This attention-getting video clip is a bit of futurist forecasting, with emphasis on demographic and information technology-driven changes.
I just wonder how poor old human beings, with our ape brains, are going to cope. Just consider the havoc created by one technological advance: cheap, reliable, non-intrusive birth control, as in The Pill. Forty years later, we still haven’t adapted. Female reproductive control means women have better access to work of all kinds and can have real careers, women have more money, men have more competition, women don’t have to put up with marriages that don’t suit them (note even if the guy filed for divorce, the cause may well be the woman’s refusal to be compliant and subservient), ergo higher divorce rate and all these new complicated child rearing arrangements and family structures. If you believe the New York Times Style pages, what women want seems to change every 10 years, which means we haven’t reached a new equilibrium yet.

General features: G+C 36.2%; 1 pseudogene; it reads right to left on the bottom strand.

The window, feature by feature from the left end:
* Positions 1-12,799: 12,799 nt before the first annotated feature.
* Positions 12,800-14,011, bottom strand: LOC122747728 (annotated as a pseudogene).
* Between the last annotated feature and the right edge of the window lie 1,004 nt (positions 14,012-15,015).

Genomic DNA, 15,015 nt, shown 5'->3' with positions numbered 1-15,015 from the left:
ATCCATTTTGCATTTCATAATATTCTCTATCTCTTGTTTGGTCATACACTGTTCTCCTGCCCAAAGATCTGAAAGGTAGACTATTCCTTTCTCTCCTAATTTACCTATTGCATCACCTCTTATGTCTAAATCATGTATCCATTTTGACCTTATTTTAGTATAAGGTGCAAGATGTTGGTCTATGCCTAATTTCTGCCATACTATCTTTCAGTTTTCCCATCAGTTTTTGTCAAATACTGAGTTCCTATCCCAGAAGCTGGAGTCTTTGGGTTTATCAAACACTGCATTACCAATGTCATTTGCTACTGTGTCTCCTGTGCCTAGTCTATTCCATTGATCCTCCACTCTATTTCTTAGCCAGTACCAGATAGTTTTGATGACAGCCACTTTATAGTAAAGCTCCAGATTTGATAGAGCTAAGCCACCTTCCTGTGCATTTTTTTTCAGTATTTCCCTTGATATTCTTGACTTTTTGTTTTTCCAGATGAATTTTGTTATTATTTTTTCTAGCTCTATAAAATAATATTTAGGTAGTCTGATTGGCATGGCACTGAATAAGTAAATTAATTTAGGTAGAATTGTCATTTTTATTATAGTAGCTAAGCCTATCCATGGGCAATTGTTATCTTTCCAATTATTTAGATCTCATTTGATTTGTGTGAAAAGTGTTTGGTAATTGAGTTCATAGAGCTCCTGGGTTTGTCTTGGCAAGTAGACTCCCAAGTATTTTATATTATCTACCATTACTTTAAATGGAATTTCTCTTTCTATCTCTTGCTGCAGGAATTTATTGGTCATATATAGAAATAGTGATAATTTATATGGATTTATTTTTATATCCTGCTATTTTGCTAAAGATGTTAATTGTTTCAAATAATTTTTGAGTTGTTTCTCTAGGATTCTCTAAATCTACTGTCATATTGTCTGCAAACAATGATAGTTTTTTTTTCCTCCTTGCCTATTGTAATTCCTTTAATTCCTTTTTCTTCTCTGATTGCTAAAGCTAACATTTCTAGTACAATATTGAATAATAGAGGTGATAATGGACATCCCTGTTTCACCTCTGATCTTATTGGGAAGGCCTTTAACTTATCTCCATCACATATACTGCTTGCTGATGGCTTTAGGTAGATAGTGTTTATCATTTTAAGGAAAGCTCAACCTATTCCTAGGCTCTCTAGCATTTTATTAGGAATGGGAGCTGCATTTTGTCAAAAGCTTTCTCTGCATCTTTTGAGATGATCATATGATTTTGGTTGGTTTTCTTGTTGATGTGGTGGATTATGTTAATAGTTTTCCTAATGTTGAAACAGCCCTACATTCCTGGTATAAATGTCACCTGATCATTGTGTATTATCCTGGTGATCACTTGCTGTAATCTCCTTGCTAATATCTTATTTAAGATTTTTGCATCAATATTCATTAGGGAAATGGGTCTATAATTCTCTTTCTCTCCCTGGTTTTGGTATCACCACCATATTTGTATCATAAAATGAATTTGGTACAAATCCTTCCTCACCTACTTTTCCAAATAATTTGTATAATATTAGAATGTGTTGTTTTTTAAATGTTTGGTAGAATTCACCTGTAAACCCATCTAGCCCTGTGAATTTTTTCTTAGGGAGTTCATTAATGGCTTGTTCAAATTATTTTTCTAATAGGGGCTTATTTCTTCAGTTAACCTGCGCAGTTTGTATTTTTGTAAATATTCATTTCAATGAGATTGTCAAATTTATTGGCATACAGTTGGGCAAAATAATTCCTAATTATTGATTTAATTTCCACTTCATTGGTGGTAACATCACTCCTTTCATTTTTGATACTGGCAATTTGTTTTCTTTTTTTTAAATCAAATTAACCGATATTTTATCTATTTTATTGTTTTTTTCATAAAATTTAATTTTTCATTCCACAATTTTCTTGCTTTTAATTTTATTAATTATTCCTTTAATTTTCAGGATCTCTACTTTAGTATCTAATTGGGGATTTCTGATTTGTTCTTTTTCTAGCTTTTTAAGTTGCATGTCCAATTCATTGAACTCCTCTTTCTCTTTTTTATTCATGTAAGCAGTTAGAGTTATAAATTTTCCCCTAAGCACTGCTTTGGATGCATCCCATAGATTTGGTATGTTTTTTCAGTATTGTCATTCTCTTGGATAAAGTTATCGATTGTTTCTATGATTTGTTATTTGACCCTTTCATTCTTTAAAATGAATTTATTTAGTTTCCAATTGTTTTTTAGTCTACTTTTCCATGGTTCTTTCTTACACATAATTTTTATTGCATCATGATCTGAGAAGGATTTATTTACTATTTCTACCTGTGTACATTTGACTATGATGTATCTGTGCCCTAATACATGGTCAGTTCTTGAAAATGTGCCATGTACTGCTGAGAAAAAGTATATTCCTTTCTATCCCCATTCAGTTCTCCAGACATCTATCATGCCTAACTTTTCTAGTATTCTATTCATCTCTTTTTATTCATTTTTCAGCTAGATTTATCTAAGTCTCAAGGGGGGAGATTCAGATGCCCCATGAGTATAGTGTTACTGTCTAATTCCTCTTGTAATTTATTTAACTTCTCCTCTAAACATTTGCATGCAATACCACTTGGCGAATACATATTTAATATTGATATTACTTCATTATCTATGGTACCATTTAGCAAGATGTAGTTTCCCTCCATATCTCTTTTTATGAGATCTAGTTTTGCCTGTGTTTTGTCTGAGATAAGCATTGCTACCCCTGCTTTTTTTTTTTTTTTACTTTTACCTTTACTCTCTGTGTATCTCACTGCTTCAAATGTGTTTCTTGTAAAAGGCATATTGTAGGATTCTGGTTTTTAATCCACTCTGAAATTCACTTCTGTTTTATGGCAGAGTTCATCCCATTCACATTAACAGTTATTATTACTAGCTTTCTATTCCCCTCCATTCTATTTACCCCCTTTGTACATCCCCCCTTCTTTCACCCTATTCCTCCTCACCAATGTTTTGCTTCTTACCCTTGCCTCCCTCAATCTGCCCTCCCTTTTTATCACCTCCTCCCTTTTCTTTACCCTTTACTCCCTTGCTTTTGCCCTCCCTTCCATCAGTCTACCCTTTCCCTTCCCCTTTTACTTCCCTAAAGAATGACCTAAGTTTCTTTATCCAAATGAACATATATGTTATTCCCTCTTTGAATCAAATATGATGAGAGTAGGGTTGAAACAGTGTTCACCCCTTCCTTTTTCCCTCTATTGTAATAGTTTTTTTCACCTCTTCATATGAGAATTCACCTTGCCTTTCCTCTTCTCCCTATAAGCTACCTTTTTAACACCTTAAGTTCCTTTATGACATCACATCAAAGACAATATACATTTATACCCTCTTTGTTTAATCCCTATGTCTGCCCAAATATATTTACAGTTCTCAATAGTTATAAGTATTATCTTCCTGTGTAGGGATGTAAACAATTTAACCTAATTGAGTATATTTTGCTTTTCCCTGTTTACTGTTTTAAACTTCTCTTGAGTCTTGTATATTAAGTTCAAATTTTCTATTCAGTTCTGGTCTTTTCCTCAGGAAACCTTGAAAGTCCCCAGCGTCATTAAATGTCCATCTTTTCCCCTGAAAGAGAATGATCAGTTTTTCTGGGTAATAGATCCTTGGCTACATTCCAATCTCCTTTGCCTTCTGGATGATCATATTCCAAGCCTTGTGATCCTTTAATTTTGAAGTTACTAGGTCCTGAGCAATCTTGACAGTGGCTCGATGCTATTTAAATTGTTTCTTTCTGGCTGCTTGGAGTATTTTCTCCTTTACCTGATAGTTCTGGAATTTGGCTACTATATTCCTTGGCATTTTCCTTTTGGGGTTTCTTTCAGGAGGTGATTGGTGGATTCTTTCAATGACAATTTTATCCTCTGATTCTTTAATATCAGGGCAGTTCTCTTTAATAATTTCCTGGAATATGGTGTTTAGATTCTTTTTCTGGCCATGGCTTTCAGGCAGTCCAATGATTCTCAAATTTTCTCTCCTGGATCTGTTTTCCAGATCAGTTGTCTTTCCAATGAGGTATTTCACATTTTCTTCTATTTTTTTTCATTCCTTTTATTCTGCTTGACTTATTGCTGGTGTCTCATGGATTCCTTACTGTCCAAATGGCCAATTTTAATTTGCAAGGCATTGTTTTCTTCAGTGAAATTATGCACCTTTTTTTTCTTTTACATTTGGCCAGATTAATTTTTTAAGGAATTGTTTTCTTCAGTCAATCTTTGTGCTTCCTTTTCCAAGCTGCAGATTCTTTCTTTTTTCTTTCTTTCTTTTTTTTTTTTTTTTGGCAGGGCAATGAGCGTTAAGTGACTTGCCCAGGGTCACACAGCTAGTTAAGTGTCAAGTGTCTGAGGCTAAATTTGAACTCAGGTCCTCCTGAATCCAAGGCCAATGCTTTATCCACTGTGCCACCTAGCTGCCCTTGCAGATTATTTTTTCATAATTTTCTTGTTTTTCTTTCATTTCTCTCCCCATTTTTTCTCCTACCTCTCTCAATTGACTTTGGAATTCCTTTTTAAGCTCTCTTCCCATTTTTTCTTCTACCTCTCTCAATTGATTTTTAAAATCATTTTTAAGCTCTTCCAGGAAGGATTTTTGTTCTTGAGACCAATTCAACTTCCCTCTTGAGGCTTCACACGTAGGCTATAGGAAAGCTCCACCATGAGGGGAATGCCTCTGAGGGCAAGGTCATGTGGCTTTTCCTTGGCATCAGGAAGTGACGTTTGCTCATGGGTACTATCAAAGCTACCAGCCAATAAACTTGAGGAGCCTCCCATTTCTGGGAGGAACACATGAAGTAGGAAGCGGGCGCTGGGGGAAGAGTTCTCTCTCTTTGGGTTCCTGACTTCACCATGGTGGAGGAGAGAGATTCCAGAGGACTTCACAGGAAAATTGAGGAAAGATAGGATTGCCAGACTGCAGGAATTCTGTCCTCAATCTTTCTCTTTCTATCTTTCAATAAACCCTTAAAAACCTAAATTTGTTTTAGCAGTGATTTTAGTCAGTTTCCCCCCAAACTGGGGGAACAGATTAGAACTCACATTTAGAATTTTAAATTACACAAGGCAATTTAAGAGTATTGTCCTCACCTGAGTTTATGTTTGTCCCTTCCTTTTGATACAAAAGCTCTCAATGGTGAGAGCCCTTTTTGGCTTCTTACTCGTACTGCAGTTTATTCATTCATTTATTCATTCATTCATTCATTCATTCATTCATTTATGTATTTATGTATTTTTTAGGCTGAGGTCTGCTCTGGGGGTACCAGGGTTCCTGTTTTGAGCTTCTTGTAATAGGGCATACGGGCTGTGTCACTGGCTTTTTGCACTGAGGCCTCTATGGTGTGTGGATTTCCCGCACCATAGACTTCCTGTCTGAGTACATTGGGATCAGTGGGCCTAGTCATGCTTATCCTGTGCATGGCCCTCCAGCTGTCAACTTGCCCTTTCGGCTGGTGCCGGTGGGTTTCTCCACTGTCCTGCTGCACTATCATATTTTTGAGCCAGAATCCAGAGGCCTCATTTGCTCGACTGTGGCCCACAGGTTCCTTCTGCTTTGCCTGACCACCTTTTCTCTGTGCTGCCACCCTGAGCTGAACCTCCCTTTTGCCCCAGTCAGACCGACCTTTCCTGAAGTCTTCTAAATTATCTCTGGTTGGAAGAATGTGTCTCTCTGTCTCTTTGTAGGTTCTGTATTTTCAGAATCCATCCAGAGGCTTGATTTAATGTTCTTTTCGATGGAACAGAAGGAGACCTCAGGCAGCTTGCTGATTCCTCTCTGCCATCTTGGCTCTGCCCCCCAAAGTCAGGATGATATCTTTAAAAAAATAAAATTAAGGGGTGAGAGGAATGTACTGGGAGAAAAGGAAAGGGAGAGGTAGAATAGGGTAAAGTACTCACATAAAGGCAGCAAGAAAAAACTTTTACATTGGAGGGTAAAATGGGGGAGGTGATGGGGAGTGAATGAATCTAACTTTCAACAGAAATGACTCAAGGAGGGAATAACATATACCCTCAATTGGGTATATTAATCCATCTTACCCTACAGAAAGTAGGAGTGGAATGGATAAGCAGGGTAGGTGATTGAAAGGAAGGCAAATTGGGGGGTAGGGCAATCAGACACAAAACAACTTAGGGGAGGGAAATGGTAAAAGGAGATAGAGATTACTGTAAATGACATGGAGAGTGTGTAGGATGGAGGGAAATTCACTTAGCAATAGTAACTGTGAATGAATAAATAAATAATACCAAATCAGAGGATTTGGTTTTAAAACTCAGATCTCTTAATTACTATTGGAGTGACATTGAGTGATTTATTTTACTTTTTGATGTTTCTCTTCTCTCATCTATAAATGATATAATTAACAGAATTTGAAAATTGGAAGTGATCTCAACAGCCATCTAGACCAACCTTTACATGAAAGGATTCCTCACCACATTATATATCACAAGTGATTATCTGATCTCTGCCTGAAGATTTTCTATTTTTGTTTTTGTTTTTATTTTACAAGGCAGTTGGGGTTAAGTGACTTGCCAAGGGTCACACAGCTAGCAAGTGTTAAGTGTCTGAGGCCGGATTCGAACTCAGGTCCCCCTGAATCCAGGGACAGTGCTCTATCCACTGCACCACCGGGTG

The factiod I found most striking was the one on how many jobs people will have over their working life. For most adults, the workplace is our main community. Changing jobs is a high stress event. Similarly, starting a new job, even if it is one you sought, is also hard psychologically. But if this forecast is correct, a change in degree will be a change in kind. Jobs will be so transient that many people won’t invest in forming relationships at the office.
And humans do need relationships, even casual ones. It’s part of our wiring (the limbic brain, to be precise). Primates and babies that don’t get enough nurturing early on either die or are highly disturbed. And it’s not as if we can switch off these needs once we exit infancy (although they do become less intense as we are better able to care for ourselves).
It seems this brave new world will require lots of Prozac.